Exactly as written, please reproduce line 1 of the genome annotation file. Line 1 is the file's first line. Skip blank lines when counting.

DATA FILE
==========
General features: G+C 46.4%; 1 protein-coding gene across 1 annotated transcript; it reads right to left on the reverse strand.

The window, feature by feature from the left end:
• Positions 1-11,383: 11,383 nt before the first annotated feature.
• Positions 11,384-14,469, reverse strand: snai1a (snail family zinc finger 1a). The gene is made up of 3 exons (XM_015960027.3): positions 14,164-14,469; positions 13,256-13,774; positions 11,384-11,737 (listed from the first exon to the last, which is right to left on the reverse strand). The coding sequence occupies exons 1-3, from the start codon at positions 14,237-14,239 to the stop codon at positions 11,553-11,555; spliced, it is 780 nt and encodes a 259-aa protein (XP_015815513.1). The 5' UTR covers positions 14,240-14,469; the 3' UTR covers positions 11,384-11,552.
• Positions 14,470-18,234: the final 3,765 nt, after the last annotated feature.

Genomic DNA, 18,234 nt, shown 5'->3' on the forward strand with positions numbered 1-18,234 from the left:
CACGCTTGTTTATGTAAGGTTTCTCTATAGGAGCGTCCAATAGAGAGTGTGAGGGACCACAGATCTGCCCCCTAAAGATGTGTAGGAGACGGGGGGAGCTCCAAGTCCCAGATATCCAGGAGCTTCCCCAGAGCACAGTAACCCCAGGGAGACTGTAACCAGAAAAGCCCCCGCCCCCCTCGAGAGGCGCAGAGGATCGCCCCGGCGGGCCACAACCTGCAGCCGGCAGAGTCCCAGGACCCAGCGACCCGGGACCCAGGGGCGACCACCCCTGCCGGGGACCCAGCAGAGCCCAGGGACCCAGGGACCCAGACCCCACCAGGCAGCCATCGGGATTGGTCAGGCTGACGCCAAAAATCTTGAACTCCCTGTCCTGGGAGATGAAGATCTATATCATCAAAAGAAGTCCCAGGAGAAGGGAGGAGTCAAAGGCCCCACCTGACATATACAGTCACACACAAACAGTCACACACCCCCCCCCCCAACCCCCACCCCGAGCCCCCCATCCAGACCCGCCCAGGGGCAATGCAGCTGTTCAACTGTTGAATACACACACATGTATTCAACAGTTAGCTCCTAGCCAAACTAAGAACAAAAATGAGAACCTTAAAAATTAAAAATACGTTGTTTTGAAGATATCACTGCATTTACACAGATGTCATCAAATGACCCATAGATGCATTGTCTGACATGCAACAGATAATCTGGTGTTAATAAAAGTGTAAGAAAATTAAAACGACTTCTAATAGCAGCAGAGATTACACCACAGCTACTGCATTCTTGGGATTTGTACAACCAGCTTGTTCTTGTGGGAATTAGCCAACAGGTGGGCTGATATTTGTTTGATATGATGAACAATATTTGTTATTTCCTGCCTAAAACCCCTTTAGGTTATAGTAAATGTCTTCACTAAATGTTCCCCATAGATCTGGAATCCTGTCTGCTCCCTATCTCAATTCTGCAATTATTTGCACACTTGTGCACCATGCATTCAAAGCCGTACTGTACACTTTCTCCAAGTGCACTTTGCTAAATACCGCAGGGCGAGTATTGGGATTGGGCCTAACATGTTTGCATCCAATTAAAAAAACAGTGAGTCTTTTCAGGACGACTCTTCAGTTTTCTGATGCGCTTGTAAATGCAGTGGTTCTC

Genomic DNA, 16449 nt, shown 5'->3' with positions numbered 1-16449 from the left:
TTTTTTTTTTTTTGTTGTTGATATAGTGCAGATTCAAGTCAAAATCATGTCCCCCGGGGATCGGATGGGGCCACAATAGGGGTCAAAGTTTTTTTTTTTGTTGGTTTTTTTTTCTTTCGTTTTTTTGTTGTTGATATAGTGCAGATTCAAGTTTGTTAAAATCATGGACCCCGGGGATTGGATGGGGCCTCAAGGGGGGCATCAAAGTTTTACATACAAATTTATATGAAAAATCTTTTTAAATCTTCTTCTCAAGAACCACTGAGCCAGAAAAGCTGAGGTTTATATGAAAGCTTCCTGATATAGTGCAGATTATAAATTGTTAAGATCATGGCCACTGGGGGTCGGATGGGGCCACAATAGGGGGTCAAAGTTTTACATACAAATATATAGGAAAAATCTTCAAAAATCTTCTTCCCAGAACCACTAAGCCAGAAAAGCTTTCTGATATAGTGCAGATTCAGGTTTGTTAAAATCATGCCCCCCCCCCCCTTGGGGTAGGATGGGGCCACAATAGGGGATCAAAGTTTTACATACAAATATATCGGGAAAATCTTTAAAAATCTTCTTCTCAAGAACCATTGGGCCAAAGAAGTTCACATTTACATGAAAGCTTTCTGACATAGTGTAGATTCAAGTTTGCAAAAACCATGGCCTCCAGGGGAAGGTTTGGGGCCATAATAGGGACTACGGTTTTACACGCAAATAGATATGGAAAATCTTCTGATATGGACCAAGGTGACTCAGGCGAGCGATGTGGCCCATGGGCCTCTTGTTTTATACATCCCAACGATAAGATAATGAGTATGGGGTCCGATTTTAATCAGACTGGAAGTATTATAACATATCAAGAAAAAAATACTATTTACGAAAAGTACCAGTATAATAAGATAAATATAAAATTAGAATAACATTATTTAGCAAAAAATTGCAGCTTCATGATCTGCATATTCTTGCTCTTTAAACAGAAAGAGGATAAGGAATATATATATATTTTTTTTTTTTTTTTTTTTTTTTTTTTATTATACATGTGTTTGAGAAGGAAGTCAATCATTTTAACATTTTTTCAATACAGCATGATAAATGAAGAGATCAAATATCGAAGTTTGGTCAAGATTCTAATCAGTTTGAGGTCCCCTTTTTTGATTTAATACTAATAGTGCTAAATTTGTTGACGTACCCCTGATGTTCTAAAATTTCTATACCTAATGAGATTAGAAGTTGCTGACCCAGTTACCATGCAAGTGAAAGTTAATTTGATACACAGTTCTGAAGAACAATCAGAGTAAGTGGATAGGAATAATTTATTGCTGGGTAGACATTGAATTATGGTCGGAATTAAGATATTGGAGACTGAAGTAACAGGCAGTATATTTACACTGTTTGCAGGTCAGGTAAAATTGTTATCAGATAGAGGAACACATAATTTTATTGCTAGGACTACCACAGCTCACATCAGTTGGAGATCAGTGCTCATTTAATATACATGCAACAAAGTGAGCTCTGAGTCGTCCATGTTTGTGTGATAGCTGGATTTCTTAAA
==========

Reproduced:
General features: G+C 46.4%; 1 protein-coding gene across 1 annotated transcript; it reads right to left on the reverse strand.